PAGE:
Why am I just hearing about this now? Probably because many of us have been coddled in the past. While we might think coddling is a good thing, recent studies show that might not be the case.
Coddling Crimps Creativity
A recent article in April 2014’s Atlantic Monthly pointed to the work of Kyung-Hee Kim, an educational psychologist at the College of William and Mary and the author of the 2011 paper The Creativity Crisis. Kim analyzed results from the Torrance Tests of Creative Thinking and what this work found about our children was striking. According to Kim, over-protected children are:
"Less emotionally expressive, less energetic, less talkative and verbally expressive, less humorous, less imaginative, less unconventional, less lively and passionate, less perceptive, less apt to connect seemingly irrelevant things, less synthesizing and less likely to see things from a different angle."
So are we really doing ourselves any favors when, as adults, we continue behaviors that are, in essence, soliciting our need for protection? Our need to feel safe and ultimately more isolated. Our fear of engaging with others who aren’t “us” is keeping us from living a life that truly experiences the brilliance of life itself.
Is it any wonder we don’t feel satisfied when we focus purely on the “me?” Nor is it any wonder that in breaking out of that mold, Millennials are turning with greater intent to those enterprises that really deliver on our need for meaning and purpose that are of benefit to others.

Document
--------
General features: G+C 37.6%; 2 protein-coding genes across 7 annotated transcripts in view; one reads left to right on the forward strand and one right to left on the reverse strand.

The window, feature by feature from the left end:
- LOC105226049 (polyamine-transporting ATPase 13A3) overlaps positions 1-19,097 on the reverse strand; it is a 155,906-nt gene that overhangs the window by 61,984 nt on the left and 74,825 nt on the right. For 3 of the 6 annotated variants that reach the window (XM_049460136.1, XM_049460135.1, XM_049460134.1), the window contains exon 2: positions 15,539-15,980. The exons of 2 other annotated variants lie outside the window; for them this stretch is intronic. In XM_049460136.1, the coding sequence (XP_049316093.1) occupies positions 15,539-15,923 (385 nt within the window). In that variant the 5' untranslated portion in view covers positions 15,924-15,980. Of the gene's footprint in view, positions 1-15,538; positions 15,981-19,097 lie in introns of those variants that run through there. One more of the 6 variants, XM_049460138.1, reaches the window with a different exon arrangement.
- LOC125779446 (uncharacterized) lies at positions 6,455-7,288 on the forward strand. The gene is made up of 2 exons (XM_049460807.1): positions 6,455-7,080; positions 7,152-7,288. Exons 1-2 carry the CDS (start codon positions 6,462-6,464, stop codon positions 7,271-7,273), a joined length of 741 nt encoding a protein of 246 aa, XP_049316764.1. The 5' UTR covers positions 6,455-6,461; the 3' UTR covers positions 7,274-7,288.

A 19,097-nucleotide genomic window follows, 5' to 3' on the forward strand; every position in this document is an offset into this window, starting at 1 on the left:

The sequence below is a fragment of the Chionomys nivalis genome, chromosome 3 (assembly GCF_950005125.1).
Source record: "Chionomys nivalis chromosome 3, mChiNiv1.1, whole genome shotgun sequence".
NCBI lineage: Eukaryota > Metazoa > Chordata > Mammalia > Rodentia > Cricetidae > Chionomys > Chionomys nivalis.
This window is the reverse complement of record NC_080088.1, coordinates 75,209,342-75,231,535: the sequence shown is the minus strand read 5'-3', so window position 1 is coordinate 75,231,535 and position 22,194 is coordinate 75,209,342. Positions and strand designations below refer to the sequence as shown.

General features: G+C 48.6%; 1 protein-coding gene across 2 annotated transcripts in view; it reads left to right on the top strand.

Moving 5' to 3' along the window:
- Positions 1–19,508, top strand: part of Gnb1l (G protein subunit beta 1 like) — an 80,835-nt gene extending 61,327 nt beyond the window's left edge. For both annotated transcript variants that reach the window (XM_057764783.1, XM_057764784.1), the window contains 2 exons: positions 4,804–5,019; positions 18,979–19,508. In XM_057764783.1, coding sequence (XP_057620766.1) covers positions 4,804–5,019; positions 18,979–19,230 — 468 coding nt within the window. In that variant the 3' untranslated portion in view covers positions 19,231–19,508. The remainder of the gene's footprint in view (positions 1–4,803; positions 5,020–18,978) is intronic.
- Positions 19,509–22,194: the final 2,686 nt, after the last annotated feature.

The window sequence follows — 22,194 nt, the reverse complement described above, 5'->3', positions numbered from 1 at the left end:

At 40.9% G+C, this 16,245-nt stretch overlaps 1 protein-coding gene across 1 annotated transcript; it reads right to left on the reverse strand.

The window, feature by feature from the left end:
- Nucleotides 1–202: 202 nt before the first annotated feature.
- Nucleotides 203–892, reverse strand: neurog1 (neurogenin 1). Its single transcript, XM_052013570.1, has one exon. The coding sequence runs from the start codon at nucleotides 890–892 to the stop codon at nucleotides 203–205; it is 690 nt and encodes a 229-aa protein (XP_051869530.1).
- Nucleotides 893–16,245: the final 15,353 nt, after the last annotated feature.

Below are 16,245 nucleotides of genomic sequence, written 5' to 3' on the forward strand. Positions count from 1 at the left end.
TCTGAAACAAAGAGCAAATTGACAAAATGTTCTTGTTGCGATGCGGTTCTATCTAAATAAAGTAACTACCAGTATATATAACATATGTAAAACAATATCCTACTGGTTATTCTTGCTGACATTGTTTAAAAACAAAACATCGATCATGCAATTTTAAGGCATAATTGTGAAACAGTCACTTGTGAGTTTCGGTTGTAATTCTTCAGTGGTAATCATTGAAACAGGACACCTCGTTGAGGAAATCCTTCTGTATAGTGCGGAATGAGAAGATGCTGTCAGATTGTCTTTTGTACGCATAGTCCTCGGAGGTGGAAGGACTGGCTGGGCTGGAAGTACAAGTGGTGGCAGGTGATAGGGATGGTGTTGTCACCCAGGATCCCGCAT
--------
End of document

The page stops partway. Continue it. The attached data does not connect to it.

The Remedy for Self-Absorption…
In Creating Good Work - The World's Leading Social Entrepreneurs Show How to Build a Healthy Economy, the power of benefiting others was evident. One has to go no further than to sit down with Dorothy Stoneman, founder of YouthBuild, Bart Weetjens of Apopo, or Willy Foote from Root Capital, to see that in reaching out to connect with others, our lives become filled with a sense of significance and satisfaction. You see it in their faces. You feel it in their presence.
There is an authenticity in the lives they live, a joy in how they meet the world and love in how they greet others.
Contrast that with those who are purely in it for themselves—and there are hundreds of millions of examples of that all around us. And as constant companions, there are all sorts of addictions thriving as a self-medicating antidote to a life lived without reaching out toward the other.